Returning to Langley involved a right ninety degree turn... As is customary, a good lookout, no one close, and up we go, left quarter roll, and complete a Quarter Upward Cloverleaf to end up precisely on heading... This witnessed by a passing Cessna 172, whereupon a comment was made. No conflict, but it's not something they see too often.
It has become the custom for me to keep my seaplane rating valid by doing a flight in the Maule with Mark who is very kind. He's a true enthusiast.
Using the mountainsides beside Alouette Lake and then up the valley to Thomas Lake we climbed economically with 21" manifold pressure to 4,000 feet.
I tend not to want to use climb power when the mountainsides are able to provide lift.
Glacier Air's Citabria
The Sea To Sky Highway to Squamish is a nice drive, but to get there I had to cross Vancouver.
There was a long lineup to cross the Lions Gate Bridge and it occurred to me that there are onle a few ways to get out of Vancouver, this being the only north route, and just one lane.
There are no motorways in Vancouver, and only two highways... Some roads are called highways but have traffic lights, and that disqualifies them.
First order of business on
arrival in Squamish is to stop off for buns, cookies, and the all
important milk for the second order of business: making the tea!
Then it was up with Colette in the 7GCBC Citabria (for some reason this aeroplane has been labeled as a Scout).
Glacier Air has two new instructors and both need tailwheel checkouts in the Citabria and so I flew with one of them, Jesse, for ten circuits as well.
The Bellanca 14-19 Cruisemaster is a very nice aeroplane.
And so it was I arrived at Boundary Bay to go flying with Gavin... It wasn't to be however as the pan was filled with Cessnas jostling for position in the runup area, then for takeoff, and then to fill the air with wide circuits and flooded practice areas... Not to Gavin's taste for a training flight in his new aeroplane. So scrap that idea today, let's try for earlier in a morning.
In the afternoon I did my
first flight with Marilyne in the DA20-C1.
We went to the Pitt Lake practice area to do some airwork before taking a break at Pitt Meadows. It had been ten months since her last lesson in this aeroplane
During Marilyne's previous training, some 15 hours, she had not done a landing, and so she had developed a concern about this aspect of flying! Before we departed Pitt Meadows we did 7 circuits to build her confidence.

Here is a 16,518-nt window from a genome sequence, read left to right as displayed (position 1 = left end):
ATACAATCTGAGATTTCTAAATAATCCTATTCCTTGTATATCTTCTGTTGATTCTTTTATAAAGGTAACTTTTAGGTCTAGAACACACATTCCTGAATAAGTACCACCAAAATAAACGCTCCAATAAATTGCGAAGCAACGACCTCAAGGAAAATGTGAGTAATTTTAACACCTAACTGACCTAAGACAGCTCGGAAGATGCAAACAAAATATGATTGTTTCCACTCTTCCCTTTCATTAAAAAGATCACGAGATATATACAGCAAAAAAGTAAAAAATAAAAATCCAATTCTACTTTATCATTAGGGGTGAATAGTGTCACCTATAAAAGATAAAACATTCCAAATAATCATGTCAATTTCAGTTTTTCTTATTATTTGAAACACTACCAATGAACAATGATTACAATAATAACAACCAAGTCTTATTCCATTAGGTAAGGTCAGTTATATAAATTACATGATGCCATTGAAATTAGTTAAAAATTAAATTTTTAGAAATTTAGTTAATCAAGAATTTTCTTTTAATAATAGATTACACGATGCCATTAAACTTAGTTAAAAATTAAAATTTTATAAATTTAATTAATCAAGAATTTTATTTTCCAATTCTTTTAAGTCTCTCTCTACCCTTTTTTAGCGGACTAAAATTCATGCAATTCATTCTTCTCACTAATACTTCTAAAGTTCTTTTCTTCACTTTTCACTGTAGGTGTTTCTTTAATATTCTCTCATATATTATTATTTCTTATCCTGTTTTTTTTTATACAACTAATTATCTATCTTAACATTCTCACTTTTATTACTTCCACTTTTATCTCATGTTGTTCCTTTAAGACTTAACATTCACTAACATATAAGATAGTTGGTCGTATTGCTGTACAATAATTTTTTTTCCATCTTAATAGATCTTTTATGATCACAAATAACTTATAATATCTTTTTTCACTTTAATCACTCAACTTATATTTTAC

Now I begin to get busy!
The morning began with engine start at 07:27, before the Cessna horde plagued the air.
The IO-470 eninge is not easy to start in the Cruisemaster, and a specific scheme has been developed to do this. Depart from what has been written and she won't go, she's like a choosey cat with her food.
What a pleasure it is to fly this aeroplane, it has well harmonised and light controls. Stall clean was 65 MPH IAS, and around 55 MPH IAS with full flap and gear down, but without a break.
The previous aeroplane owned by Gavin and Marcia was a Fleet Canuck... The learning required in this new aeroplane was 'Arrival Planning', using small power changes, rates of descent, and speed reductions to arrive at the destination at the right altitude and speed to join the other traffic. You think ahead, and arrange your arrival to avoid sudden power and speed changes, and rapid descents.
we slid into the circuit at Abbotsford for four touch and goes...
The trim stopped working and so the aeroplane was suddenly nose heavy, but this was easy to overcome. We flew back to Boundary Bay where Doug Wilson could repair the trimming system. We were lucky as we did not go into high cruise for the journey back and avoided flutter which is possible with a free trim tab.
As for landing, I assessed the aspect of the undercarriage, size of the wings, etc. This is similar to the Chipmunk and so I expected the Cruisemaster to land as easily, and it was.
In the afternoon training
continued with Marilyne in the Diamond, this time we flew 8
circuits at Abbotsford, and then dropped into Langley for a break
After a piece of pie we departed again, this time into the Pitt Lake practice area to do steep turns, stalls, and spins before returning to Boundary Bay.
Nice easy run to Texada Island with Daryl in the Tomahawk.
We were shown the Luton Minor, famous for crossing the Rockie Mountains
Someone should buy this economical fun little aeroplane
Gillies Bay Airfield has
several loaner bicycles for you to ride into town on.
It's an easy ride, downhill all the way. The Raven Restaurant is very nice with a good menu... We stuck to pud.
The ride back was something else. Not so easy, and I had to get off my bike a couple of times.
It's not widely known that I was once involved in aircraft maintenance, and I have experience recovering aeroplanes in fabric.
In Canada where most people in the aviation industry know more than I do about these things I have never felt it appropriate to tell anyone what I have done in this life.
And so trepidation was shown by Ryan as I opened up the fabric on the Volmer and we did the minimum damage in order to remove the cracked aileron hinge and replace it.